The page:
What Banz proved was the existence of a “size factor” in investment returns: you could pretty consistently harvest market-beating returns simply by buying smaller stocks.

At the time there wasn’t even a small-caps index — the Russell 2000 was born in 1984 — so this was a big deal. Subsequent research showed that this also held true in myriad international markets. A decade later, even Gene Fama, the father of the efficient markets hypothesis, grudgingly incorporated it into his models.

FTAV has previously written a chunky post on the history of “factor investing” so we won’t dwell too long on it here. But along with value, size can be considered an ür-factor — an effect so well-documented and widely accepted that even many people who think factors are mostly academic mumbo-jumbo consider it akin to finance industry scripture.

After all, it makes intuitive sense. Tomorrow’s big stocks are today’s small stocks. They’re often faster-growing, more nimble, more innovative, under-covered and under-appreciated, and therefore should perform better in the long run.

Even ür-factors can stink occasionally though. The post-2008 woes of value stocks were so wild they overshadowed the less dramatic underperformance of small caps. But value has now made a comeback, while smaller American stocks mostly continue to languish.

Why? And why is this pretty much only a US issue?

Magnificent small-cap headwinds

The recent dominance of the Magnificent Seven and other large stocks certainly helps explain much of the recent underperformance of US small caps.

Even inside the S&P 500 there is a stark performance disparity between the biggest stocks and the rest. The 10 largest now account for a third of the entire index’s market capitalisation, and one in four of every dollar earned by America’s 500 biggest companies, according to Goldman Sachs.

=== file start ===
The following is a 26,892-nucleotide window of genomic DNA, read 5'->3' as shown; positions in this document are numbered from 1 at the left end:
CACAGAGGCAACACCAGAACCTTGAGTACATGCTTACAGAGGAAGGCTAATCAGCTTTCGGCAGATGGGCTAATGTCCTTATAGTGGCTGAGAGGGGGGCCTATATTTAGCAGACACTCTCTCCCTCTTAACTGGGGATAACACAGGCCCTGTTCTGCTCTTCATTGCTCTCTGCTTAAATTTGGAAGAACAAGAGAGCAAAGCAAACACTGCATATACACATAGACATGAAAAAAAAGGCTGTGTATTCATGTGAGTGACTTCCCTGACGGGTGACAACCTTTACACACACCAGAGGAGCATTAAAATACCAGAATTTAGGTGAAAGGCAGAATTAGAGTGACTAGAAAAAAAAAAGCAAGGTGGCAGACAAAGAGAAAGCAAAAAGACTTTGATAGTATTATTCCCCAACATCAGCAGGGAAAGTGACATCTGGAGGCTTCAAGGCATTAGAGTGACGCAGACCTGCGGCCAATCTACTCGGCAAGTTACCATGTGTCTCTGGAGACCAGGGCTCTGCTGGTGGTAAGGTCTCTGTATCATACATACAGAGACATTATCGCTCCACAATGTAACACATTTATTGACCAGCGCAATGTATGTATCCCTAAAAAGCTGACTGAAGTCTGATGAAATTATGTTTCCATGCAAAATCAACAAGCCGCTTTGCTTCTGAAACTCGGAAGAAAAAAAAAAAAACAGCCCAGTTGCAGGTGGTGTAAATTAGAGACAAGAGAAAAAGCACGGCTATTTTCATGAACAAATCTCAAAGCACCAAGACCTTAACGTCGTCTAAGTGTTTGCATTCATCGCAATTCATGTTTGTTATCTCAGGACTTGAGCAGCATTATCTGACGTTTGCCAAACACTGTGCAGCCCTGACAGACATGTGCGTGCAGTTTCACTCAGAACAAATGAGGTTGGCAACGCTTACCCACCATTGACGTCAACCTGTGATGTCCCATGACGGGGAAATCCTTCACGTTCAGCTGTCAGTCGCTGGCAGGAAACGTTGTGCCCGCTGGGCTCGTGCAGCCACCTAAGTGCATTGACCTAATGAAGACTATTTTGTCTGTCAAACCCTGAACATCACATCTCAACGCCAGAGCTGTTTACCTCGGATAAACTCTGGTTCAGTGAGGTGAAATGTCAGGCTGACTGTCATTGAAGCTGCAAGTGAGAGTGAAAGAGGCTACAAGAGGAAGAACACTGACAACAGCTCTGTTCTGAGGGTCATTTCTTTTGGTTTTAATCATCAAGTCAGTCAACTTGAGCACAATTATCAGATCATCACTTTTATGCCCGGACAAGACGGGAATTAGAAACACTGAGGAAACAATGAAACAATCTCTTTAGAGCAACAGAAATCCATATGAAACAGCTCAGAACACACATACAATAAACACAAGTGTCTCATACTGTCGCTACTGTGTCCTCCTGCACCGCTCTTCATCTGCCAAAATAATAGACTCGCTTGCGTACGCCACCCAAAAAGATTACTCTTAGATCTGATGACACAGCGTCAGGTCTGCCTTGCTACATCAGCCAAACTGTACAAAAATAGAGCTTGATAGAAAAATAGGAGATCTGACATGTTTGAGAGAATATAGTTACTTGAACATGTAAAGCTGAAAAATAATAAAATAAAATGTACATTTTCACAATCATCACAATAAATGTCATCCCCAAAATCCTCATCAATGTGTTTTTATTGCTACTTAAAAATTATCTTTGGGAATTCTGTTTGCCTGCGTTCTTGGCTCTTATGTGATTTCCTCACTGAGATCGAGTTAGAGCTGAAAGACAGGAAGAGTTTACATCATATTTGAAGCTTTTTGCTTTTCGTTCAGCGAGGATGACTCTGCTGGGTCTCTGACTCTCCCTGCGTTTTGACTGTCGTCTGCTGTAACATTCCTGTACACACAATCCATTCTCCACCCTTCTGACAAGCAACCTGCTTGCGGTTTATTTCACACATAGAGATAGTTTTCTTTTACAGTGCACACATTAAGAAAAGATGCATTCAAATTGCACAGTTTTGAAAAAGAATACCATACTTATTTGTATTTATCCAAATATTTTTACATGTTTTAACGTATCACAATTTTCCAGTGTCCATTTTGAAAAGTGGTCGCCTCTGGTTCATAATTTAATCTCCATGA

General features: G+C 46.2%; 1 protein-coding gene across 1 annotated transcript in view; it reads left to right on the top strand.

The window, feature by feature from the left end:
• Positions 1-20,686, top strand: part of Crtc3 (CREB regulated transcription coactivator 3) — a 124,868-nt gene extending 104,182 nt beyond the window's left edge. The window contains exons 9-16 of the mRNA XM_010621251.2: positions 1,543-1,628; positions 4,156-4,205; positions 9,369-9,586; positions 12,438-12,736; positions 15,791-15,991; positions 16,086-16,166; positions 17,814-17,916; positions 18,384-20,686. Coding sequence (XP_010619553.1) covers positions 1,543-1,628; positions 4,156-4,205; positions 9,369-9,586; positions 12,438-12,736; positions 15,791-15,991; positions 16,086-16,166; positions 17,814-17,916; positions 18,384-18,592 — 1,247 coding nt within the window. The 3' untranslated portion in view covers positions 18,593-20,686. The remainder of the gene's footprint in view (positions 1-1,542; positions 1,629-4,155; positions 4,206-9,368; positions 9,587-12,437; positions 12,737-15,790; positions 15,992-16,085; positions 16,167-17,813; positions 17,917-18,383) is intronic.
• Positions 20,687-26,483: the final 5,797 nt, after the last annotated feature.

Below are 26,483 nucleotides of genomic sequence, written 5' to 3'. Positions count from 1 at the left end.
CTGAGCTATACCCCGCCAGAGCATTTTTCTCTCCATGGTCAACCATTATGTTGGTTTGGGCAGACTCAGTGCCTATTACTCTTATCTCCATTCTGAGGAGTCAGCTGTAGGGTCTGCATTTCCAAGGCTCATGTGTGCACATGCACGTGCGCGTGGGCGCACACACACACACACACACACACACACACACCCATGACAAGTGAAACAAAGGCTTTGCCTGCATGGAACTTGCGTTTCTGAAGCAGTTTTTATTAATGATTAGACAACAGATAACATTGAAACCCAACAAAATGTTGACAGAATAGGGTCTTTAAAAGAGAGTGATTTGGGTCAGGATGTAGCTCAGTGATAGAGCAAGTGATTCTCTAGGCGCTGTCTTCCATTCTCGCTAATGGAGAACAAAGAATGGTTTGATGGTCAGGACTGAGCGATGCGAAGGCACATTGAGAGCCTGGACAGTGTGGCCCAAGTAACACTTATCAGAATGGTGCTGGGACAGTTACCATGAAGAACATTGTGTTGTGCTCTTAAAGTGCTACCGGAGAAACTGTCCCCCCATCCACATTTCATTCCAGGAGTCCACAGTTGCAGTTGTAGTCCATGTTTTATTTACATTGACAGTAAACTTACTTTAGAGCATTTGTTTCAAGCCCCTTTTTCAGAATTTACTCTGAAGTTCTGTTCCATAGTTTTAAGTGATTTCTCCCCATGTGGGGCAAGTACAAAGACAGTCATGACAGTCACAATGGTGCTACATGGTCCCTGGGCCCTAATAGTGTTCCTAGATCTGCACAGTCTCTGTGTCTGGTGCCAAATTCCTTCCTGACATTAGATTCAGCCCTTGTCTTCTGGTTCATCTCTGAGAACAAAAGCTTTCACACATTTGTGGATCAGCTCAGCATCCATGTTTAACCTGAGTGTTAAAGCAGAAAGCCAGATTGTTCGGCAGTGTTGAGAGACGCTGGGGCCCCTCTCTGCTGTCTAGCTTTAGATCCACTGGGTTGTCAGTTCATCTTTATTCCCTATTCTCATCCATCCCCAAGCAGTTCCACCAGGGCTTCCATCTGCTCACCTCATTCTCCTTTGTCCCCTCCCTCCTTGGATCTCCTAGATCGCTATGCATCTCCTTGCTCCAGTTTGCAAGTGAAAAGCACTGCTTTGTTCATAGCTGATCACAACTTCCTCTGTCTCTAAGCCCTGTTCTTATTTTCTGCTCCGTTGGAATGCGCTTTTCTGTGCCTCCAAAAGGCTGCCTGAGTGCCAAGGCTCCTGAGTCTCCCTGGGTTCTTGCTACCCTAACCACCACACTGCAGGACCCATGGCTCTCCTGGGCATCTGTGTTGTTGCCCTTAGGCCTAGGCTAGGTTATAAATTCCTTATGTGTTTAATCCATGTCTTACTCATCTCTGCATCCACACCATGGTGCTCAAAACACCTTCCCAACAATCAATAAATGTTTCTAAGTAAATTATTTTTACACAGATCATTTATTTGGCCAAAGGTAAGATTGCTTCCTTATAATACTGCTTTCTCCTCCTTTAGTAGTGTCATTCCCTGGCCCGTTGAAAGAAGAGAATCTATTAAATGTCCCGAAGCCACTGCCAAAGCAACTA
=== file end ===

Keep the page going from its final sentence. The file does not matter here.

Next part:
Julian Abdey, one of the portfolio managers of Capital Group’s $73bn SMALLCAP World Fund (the biggest small-caps investment vehicle globally) argues that this will inevitably pass.

Eventually this will burst and great smaller companies will emerge again. I just don’t know when . . . We’re still seeing lots of companies that we like.

At the same time, smaller companies are hurt relatively more by higher interest rates, both because of their greater relative debt burden — their aggregate net debt currently stands at more than three times earnings, compared with under two times for large companies, according to Furey Research Partners — and because of the composition of their indebtedness.

While larger US companies mostly borrow long term at fixed rates through the bond market, smaller companies carry more floating-rate debt, which has become much more costly over the past two years. They also have debt coming due over the next year, which will be more costly to refinance.